You can donate your time! You can donate online! You can donate by check! You can donate by contacting us directly! How can I help? 1.) You can easily help with your time! Spread the word! The more people that know about the work we are doing in Africa, the better. Take a minute and send an email to a friend about African Christian Schools. Prayer! Pray that God will continue to do wonderful things through African Christian Schools! 2.) Make an online donation Now you can make a secure online donation to African Christian Schools with any major credit card or debit card. Just click the donate button below to get started! DONATE NOW HERE 3.) Donate by Check Please feel free to also donate by check. Please make your check to African Christian Schools Foundation and mail it to P.O. Box 41120, Nashville, TN 37204 4.) Other Giving Options Check out our projects and students sections that provide excellent ways for your church or family to get involved. Questions about donating? We’ll be happy to talk to you. Email: donate@africanchristianschools.org Phone: (615) 244-8181

Baptizing Stanislaus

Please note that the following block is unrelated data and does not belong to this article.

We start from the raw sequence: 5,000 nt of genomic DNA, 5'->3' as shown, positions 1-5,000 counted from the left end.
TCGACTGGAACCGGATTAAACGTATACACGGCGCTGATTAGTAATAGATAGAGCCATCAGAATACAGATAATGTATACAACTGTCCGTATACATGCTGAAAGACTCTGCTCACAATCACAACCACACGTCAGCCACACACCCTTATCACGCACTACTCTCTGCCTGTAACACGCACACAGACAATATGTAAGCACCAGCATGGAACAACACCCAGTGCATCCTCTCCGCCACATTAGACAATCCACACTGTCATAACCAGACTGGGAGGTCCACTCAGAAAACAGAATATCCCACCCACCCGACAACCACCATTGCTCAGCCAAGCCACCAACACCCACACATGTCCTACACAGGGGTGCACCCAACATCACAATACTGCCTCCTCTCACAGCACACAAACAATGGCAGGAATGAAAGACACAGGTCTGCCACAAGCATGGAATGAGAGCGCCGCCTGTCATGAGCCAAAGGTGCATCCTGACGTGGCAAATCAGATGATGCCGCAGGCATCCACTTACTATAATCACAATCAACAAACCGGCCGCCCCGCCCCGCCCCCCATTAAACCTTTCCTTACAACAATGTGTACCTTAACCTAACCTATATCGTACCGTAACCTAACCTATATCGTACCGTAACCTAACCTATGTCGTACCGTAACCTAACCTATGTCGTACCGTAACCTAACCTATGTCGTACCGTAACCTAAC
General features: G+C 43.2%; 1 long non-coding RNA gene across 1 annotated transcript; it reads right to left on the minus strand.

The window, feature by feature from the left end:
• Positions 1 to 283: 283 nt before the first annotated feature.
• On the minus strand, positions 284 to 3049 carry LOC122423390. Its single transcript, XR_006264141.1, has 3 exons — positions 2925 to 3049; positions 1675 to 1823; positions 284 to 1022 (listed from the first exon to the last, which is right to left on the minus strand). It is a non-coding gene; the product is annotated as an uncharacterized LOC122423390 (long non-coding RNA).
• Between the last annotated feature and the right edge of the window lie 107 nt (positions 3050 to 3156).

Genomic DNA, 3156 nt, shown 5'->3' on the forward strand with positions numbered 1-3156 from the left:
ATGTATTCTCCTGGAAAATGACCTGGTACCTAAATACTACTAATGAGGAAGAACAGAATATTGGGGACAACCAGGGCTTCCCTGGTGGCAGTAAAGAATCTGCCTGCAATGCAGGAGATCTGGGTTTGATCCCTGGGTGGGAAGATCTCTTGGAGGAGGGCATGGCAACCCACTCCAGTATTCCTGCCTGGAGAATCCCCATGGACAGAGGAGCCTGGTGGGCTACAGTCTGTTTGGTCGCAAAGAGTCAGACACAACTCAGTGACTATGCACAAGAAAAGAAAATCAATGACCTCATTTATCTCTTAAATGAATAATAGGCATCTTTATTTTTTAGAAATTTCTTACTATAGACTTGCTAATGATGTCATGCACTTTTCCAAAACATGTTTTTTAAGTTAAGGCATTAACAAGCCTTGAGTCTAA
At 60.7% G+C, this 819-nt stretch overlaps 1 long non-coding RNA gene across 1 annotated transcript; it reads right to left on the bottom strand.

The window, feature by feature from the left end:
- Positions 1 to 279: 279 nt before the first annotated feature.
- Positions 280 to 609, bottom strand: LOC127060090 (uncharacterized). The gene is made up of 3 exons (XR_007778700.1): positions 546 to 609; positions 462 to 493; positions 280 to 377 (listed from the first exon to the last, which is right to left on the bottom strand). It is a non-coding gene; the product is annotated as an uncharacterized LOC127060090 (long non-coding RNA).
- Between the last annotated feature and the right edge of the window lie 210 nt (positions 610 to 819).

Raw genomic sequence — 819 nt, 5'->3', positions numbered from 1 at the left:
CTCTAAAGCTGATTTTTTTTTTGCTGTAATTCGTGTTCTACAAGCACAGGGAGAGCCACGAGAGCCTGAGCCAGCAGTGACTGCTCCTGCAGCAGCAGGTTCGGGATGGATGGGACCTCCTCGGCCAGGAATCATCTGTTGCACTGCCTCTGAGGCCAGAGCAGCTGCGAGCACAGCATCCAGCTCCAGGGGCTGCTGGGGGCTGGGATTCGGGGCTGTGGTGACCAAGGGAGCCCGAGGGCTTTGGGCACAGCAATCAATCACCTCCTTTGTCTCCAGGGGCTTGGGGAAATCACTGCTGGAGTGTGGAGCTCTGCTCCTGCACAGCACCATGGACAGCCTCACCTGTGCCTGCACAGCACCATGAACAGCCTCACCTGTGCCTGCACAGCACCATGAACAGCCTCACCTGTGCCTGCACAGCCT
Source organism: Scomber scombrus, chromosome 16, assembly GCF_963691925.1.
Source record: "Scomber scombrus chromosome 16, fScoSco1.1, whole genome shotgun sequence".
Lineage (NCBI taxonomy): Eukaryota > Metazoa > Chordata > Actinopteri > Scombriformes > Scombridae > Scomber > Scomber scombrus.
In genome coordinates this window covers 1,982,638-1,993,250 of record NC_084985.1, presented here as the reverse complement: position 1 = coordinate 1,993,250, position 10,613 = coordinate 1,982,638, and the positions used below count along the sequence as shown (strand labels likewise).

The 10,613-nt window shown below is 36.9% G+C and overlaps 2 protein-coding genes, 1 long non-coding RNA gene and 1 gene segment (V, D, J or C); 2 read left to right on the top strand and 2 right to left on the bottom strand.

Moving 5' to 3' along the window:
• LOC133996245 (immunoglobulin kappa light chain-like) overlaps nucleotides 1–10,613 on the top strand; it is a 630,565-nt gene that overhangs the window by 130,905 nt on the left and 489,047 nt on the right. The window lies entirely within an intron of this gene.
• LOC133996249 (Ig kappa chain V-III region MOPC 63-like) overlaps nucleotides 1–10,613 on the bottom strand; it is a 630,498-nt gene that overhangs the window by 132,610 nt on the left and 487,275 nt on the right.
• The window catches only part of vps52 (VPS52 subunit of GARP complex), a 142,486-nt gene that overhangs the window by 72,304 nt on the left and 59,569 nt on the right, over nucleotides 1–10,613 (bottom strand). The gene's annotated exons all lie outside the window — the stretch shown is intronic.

One of the highlights of this month was when one of our students, Stanislaus, obeyed the gospel. Stanislaus had long contemplated baptism and at the beginning of the year we thought that he was going to be the first. Like so many students Stanislaus arrived here dead broke without much prospect of getting any support from home. He approached me wanting to know whether I could give him a job and all I could offer him was to look after my garden which he has done faithfully, watering the small patch of lawn and the small flower beds every morning before going to classes. On Saturdays he cleans the yard and does odd jobs around the house. Although his formal school education, like that of most of our students from the rural areas, is very sketchy, he has been zealous to learn, enrolling in an elective penmanship class I offered at the beginning of the year. By Jerry D’Alton